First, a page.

Skip to main content

WeTest Conference 2017, Wellington

I attended the 2017 WeTest Conference in Wellington, NZ on Monday 18 September. Wellington has a great test community and conference itself had a friendly vibe and lots of interesting talks.

The most interesting talk was “Machine Learning for Testers” by Kathryn Hempstalk. She described what Machine Learning is (in simple terms it is an algorithm plus data that produces a model) and gave us some examples along with the caveat that it will not solve all business problems. She recommends testing from the start of the process.

The most practical talk was by Daniel Mcclelland on debugging proxies. While I’ve used debugging proxies such as Fiddler and Charles before, Daniel gave us some tips on using breakpoints to simulate network failures that I’ve already put into practice.

The most inspiring talk was Angie Jones’s closing keynote “Owning Our Narrative“. She took us on a journey through contemporary music history and made an analogy between a musician and a tester and how we both need to adapt to changing technologies.

If you would like to see more details on the presentations check out All in all a very worthwhile conference with good networking opportunities.

PS I can recommend the QT Museum hotel as a great place to stay if you visit Wellington. It’s a quirky boutique hotel on the Wellington waterfront with a good French restaurant Hippopotamus.


Popular posts from this blog

How I got rid of step by step test cases

In my last blog post I told you what I think is wrong with step by step test cases. In this blog post I’ll tell you how I got rid of step by step test cases at the company I work for. When I joined Yambay about 18 months ago, the company was following a fairly traditional waterfall style development approach. They had an offshore test team who wrote step by step test cases in an ALM tool called Test Track. Over the past 18 months we have moved to an agile way of developing our products and have gradually got rid of step by step test cases.

User Stories and how I use them to test
Getting rid of step by step test cases didn’t happen overnight. Initially we replaced regression test cases and test cases for new features with user stories that have acceptance criteria. The key to using a user story to cover both requirements and testing is to make sure that the acceptance criteria cover all test scenarios. Often product owners and/or business analysts only cover typical scenarios. It’s the …

Automating Regression Testing

In my last blog post I described how we have got rid of step by step test cases but didn’t have any automated regression tests. Since then we have embarked on a test automation journey and we are building up a suite of automated regression tests.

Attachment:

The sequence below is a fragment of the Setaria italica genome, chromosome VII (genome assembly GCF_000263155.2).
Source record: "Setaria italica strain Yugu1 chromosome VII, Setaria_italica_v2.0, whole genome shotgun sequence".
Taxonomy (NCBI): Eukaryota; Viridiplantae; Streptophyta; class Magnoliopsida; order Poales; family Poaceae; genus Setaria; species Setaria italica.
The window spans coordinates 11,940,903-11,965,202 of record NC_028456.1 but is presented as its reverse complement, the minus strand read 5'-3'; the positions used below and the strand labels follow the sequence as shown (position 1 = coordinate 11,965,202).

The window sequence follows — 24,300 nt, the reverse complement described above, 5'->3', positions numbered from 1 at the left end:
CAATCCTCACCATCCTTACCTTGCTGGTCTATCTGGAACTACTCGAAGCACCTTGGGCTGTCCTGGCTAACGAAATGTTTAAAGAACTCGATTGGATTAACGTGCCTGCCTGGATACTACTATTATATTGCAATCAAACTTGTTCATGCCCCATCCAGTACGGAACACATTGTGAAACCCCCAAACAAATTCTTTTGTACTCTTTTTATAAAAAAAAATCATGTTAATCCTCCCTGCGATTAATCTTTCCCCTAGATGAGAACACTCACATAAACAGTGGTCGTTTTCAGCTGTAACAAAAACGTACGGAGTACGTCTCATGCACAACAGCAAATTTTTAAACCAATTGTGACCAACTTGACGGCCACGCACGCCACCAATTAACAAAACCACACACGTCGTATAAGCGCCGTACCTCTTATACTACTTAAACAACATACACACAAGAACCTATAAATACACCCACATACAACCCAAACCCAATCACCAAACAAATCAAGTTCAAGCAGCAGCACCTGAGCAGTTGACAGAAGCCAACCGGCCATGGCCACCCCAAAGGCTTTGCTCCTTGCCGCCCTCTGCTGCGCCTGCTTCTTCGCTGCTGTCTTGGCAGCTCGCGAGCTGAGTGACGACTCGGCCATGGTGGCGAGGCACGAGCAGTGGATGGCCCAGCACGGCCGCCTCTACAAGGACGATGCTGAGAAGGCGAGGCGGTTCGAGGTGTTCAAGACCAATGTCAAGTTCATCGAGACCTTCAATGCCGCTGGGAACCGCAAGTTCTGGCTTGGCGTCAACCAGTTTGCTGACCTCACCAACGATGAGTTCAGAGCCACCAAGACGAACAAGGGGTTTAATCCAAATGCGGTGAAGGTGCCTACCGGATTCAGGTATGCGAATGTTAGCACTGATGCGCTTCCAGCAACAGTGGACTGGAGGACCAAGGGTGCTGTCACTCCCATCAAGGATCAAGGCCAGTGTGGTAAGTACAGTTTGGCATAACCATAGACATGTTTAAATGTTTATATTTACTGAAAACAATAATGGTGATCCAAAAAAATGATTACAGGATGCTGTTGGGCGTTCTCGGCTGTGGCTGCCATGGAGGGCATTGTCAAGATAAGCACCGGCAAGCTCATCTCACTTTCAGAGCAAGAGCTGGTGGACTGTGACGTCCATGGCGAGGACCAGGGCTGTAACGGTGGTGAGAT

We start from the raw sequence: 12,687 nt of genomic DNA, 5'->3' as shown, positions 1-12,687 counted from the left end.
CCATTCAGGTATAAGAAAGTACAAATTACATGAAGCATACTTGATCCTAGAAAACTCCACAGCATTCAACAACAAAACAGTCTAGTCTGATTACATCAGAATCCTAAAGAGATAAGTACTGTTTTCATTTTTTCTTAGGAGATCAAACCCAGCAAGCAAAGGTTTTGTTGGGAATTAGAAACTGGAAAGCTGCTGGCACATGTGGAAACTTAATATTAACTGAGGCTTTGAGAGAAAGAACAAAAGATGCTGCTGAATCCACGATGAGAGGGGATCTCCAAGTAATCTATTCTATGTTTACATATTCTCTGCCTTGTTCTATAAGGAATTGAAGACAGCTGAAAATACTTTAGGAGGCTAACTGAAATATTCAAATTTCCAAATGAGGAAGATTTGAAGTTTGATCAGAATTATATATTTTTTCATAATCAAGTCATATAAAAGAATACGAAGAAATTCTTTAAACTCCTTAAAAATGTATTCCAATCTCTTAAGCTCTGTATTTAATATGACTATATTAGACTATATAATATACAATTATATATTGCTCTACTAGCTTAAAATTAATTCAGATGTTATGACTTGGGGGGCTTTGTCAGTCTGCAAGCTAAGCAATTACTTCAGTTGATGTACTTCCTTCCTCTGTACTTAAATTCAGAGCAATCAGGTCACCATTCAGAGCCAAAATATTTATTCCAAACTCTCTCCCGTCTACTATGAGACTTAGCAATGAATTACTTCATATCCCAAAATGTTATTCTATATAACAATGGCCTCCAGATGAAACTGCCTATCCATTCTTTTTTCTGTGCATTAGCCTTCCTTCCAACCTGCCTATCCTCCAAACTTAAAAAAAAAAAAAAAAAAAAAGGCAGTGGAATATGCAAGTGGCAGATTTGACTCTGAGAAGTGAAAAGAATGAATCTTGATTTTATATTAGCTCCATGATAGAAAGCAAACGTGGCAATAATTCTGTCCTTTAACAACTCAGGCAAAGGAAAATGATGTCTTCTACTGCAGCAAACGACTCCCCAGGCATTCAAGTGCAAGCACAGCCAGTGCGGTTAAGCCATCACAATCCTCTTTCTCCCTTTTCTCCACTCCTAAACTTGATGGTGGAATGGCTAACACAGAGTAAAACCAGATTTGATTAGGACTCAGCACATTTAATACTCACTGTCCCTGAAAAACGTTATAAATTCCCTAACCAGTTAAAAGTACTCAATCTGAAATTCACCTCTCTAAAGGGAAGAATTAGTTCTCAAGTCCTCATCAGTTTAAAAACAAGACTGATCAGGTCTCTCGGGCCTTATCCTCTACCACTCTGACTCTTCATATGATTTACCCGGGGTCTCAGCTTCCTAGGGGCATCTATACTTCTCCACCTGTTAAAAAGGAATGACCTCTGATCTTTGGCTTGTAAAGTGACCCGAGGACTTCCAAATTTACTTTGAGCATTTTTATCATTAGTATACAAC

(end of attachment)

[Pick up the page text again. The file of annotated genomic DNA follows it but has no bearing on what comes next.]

In some of my older posts on unit and integration testing I talked about “valuable” automated tests. In summary, a valuable automated test is one which: Has a high chance of catching a regression errorHas a low chance of producing a false positiveProvides fast feedbackHas low maintenance costThe more code that is covered, the more chance there is of catching a regression error. End to End (E2E) tests are good for this but feedback is often too slow. So how do we make E2E automated tests more valuable? They already have a high chance of catching a regression error and a low chance of producing a false positive but they tend to be slow and have a high maintenance cost. How can we improve those two aspects? A good way to do this is NOT to automat…

Let’s stop writing automated end to end tests through the GUI

What’s the problem?I have not been a fan of Selenium WebDriver since I wrote a set of automated end-to-end tests for a product that had an admittedly complicated user interface. It was quite difficult to write meaningful end-to-end tests and the suite we ended up with was non-deterministic i.e. it failed randomly.
Selenium Webdriver may be useful in very simple eCommerce type websites but for most real world products it’s just not up to scratch. This is because it’s prone to race conditions in which Selenium believes that the UI has updated when, in fact, it has not. If this happens, the automated check will fail randomly. While there are techniques for reducing these race conditions, in my experience it is difficult to eradicate them completely. This means that automated checks written with Selenium are inherently flaky or non-deterministic. Maintenance of these automated checks becomes a full time job as it is very time consuming to determine whether a failing check is actually a de…